From June 1st, 2019, the Tenant Fees Act comes into force, in England. For landlords who use agents, it is important to understand the implications, as one possible outcome is that agents could increase fees elsewhere.

Andrew Turner, chief executive at Commercial Trust Limited, looks at the issues that landlords may face as a result of the new legislation.

What is changing?

Under the new Act, the number of chargeable items for which letting agents can charge a fee to tenants, is significantly restricted.

From June 1st, 2019, agents may only charge tenants for the following, in connection with a tenancy:

  1. a) rent;
  2. b) a refundable tenancy deposit, capped at no more than five weeks’ rent, if the total annual rent is less than £50,000, or a maximum of six weeks’ rent, if annual rent exceeds £50,00;
  3. c) a refundable holding deposit, of no more than the equivalent of one week’s rent;
  4. d) amendments to the tenancy agreement, if requested by the tenant – and capped at £50, unless the agent can justify a greater expense;
  5. e) payments associated with the ending of a tenancy, before the stated end date of an agreement, when requested by the tenant;
  6. f) payments in respect of utilities, communication services, TV licence and council tax; and
  7. g) default fees for late payment of rent and replacement of a lost key/security device, where required under a tenancy agreement.

The potential impact

The general consensus is that many letting agents may find it hard to replace lost income, as a result of the above changes.

We have seen changes within the lettings industry, with mergers and acquisitions taking place, to create larger agencies.

Other agencies may look to streamline costs with by automating more of their processes.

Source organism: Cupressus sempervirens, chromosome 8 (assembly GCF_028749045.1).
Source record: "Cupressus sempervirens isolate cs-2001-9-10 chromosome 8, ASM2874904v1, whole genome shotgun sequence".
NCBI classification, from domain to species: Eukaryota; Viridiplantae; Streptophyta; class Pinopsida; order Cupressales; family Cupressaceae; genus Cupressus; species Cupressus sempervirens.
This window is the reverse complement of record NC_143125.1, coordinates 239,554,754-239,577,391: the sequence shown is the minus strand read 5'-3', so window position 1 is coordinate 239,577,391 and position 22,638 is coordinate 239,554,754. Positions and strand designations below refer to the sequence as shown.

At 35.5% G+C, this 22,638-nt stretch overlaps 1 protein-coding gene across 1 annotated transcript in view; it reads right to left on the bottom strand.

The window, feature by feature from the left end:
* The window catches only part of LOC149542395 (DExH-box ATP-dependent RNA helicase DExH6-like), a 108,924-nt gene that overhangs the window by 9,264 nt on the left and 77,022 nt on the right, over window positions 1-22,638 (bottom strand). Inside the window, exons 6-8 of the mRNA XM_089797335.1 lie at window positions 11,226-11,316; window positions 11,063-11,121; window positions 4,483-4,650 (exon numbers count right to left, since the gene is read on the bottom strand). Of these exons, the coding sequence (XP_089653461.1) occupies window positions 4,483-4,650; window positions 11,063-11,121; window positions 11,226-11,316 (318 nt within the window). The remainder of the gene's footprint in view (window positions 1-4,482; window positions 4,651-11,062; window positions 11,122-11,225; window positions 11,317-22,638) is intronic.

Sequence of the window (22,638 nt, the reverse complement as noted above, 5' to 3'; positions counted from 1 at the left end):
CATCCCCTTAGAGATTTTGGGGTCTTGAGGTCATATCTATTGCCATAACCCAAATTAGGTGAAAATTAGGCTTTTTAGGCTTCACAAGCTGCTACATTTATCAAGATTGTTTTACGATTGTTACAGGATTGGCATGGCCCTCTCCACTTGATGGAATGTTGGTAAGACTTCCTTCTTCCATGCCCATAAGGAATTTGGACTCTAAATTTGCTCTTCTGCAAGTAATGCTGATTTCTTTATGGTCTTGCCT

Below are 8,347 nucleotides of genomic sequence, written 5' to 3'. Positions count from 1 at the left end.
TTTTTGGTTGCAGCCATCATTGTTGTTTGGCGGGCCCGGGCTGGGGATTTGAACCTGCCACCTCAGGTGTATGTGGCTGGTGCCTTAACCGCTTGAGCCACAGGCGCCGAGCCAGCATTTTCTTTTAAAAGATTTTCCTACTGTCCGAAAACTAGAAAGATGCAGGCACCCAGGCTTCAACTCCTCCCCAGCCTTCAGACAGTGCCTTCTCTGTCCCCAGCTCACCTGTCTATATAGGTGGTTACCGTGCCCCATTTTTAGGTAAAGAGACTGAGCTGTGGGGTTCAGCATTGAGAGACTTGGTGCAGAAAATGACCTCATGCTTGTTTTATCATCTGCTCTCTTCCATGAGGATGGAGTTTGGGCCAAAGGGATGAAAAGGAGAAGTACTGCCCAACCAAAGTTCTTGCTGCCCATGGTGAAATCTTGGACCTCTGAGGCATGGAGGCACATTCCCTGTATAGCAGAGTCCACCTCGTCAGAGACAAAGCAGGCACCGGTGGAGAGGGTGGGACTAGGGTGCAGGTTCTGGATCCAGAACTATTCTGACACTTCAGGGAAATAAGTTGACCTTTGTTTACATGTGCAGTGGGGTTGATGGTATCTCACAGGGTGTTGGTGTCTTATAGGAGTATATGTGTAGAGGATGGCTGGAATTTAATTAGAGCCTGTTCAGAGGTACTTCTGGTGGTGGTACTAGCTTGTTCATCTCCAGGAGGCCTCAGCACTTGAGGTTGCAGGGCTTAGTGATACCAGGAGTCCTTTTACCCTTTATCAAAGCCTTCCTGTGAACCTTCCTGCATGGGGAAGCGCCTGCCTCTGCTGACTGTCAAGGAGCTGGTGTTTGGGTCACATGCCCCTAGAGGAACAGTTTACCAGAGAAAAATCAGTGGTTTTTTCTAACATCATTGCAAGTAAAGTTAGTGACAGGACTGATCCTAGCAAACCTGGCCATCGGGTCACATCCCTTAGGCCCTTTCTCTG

But there is also concern that, unable to charge tenants, some agents will instead increase the costs they charge to landlords for managed services.

The knock on effect of this, many fear, is that the tenant, whom the Act is meant to benefit through lower costs, could find that their rent goes up, as landlords feel the financial strain of yet more additional outgoings.

A pragmatic landlord approach

Landlords on the whole are not out to make a quick buck and many would rather retain a good tenant, than risk losing them over rental hikes.

The priority for landlords using letting agents, will be to understand what (if anything) is going to happen and when, in terms of services and costs.

If landlords haven’t heard anything from their agency yet, it is worth making contact as soon as possible, to understand if there are likely to be additional costs and if so, what these will amount to.

Knowing from an early stage how the Tenant Fees Ban will affect a landlord’s finances, puts that individual in a stronger place to adjust their strategy accordingly.

If there are no changes to fees from the agent, the status quo is maintained. However, if an agent is proposing to increase their fees, it is vital to calculate the impact.

If the net end result is that the cost cannot be absorbed, increasing the rent may be the only recourse.

This is why planning in advice is vital.

The last resort, increasing the rent

A minimum of one month’s notice (where rent is paid weekly or monthly), or 6-months’ notice (on yearly tenancies) must be given to the tenant, if the rent is to increase. The tenant must agree to the increase.

It should be noted, when doing the sums, that HMRC clearly states that letting agent fees and management fees are tax deductible.

In other words, whilst landlords may have to find extra money to cover additional charges, they can reclaim the tax on this cost.

Closer attention to accounting and financial planning, is something that landlords are becoming increasingly used to, of late.

However, once the state of play is clear and plans in place, life will carry on as usual.

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Daniel Peacock

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